As we know, this trip brings tragedy instead of excitement. The hubris of calling the Titanic an “unsinkable ship” is too obvious a temptation to ignore fate.

Ida Strraus and an unforgettable evening

Strauss Drawing

Wikimedia CommonsPainting by Paul Thiriat, published in the French daily Excelsior in April 1912, depicting the last moments of Ida and Isidor Straus during the sinking of the Titanic.

After the evacuations began on the fateful night of April 15, 1912, Ida Straus and her husband stood on the deck near lifeboat 8. Colonel Archibald Gracie, a passenger who had befriended Isidor, tried to convince Ida Straus to come aboard. and lifeboats.

He almost does – but when Gracie offers Isidor a place on the boat because of his wealth and status, Isidor flatly refuses, because there are women and children who aren’t already in the lifeboats. “I don’t get ahead of other guys,” he said. Ida stood next to Isidor saying, “We lived together for many years. Where are you going I will go”.

The couple made sure their new helper got a place in a lifeboat and gave her Ida’s long mink fur coat to keep her warm. Ida told Mrs. Bird that he himself will not need it.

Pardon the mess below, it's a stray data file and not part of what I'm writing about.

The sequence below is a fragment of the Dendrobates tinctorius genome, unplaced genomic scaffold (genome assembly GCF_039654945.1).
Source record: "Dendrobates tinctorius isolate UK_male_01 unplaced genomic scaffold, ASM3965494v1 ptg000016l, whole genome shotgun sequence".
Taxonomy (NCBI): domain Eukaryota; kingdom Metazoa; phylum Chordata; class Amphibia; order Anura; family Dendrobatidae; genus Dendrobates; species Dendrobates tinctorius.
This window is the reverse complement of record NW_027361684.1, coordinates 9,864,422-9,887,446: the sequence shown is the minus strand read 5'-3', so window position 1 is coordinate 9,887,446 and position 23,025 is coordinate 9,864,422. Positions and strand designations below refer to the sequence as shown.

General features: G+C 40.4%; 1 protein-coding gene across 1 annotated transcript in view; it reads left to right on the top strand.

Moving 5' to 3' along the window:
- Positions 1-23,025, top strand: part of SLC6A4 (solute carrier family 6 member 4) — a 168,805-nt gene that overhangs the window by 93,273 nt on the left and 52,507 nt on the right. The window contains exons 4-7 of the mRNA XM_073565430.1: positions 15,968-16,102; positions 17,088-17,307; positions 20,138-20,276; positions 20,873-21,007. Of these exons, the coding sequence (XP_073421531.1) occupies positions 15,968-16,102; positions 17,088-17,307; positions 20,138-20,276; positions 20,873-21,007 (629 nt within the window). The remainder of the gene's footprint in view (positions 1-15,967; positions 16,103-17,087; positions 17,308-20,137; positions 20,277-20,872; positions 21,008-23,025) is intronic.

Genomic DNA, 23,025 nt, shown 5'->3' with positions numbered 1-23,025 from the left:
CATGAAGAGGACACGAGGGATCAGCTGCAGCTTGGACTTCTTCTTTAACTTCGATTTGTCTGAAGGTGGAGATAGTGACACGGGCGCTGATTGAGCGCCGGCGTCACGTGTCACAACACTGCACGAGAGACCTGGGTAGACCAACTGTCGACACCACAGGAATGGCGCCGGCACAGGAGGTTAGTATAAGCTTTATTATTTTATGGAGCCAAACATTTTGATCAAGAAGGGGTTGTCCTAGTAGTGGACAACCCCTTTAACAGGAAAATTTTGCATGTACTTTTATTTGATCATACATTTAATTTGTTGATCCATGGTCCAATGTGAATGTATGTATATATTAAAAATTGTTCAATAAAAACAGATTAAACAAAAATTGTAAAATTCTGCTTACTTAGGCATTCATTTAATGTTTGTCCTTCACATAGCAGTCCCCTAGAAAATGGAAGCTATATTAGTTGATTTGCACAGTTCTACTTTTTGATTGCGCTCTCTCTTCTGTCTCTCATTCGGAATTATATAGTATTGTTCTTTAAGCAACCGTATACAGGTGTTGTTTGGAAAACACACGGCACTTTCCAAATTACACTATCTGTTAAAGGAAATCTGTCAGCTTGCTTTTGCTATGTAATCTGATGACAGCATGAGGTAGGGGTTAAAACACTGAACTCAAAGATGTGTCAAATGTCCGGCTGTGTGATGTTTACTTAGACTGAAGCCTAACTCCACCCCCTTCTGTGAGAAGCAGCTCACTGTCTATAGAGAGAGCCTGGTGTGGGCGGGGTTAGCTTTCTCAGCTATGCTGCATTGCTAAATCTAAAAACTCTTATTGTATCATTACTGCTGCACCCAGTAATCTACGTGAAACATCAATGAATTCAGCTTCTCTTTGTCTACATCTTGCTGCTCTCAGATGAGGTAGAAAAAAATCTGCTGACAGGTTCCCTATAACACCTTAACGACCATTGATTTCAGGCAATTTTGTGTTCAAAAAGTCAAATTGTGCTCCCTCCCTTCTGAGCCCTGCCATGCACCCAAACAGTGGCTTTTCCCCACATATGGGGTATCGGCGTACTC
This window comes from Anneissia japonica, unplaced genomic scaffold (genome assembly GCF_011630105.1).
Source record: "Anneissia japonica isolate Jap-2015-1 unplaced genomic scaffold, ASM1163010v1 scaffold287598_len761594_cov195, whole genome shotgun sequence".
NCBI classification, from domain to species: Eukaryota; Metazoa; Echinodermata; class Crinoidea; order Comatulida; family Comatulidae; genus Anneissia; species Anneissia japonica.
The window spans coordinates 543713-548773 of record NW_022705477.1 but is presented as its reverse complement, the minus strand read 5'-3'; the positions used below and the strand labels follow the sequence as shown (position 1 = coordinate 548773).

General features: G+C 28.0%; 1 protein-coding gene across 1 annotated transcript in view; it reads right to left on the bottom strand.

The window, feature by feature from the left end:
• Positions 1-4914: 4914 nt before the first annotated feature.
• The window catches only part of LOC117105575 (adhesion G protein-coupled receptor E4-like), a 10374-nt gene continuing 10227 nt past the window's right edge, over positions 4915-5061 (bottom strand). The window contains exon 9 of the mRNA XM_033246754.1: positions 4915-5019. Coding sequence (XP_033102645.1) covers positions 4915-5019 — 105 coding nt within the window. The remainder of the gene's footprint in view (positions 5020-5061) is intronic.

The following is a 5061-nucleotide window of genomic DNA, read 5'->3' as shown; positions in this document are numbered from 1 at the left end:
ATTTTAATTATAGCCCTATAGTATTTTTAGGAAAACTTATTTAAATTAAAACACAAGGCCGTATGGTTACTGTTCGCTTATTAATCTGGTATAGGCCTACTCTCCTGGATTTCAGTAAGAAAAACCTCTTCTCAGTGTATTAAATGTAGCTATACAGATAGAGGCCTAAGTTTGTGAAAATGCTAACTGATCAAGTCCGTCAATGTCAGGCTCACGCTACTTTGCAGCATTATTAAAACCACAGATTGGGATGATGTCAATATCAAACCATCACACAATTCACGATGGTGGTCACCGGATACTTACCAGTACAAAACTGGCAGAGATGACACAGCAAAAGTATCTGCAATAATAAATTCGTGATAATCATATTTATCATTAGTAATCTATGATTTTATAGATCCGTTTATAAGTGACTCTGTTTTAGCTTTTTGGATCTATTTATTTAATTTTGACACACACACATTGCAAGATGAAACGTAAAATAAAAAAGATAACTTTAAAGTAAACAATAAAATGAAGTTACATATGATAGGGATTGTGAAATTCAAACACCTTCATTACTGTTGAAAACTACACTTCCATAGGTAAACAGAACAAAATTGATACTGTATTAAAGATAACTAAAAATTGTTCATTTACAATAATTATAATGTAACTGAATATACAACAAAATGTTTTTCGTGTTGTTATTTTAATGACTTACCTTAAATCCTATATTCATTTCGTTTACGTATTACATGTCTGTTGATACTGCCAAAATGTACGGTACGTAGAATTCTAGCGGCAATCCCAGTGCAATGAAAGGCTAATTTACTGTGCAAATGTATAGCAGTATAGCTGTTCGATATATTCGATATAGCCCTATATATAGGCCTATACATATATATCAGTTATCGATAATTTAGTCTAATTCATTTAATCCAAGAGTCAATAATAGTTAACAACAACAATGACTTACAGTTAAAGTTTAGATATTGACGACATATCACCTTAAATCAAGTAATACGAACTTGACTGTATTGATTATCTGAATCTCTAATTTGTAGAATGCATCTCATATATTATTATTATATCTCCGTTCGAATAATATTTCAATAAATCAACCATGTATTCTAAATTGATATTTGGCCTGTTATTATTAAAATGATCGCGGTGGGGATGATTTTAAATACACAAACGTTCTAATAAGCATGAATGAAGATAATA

Again, a man in the lifeboats offered Ida a seat. Knowing that her husband would not board until all the women and children were evacuated, she continued to refuse. “As we live, we die together,” he promised.

The last time anyone saw Ida and Isidor they were sitting side by side on the deckchairs while the ship was sinking. Eventually, they were swallowed by the sea.

The legacy of Ida and Isidor Straus

Straus Memorial Statue

Wikimedia CommonsStraus Memorial Statue in Manhattan, New York.

After being rescued from her lifeboat, Ellen Bird transmitted the devotion of Isidor and Ida Straus, and it was heard by people all over the world.

Searchers found Isidor’s body. In his pocket was a gold and onyx locket with pictures of his eldest children. He is still wearing a fur coat.

Ida Straus’ body has never been found, nor has the couple’s valet, John Farthing.

Straus Park in Manhattan is named after the couple. A bronze statue of a nymph overlooking the water within the park is also dedicated to them. (The model for the statue was Audrey Munson, widely considered America’s first fashion model.)

History will not soon forget the legacy of love and devotion that was the hallmark of Isidor and Ida Straus. They expect no special treatment because of their first-class status and would rather die together than separate.

After Ellen Bird was rescued, she contacted the couple’s daughter, Sara, to return Ida’s mink fur coat. Sara thanked him but said, “That coat is yours. I want you to keep it in memory of my mother”.

Isidor is buried in Woodlawn Cemetery in the Bronx, New York – with a cenotaph that reads, “Many waters cannot quench love – nor can a flood drown it.”


Next, learn about another famous RMS Titanic passenger, the unsinkable Molly Brown. Then, learn the tragic stories behind the Titanic artifacts.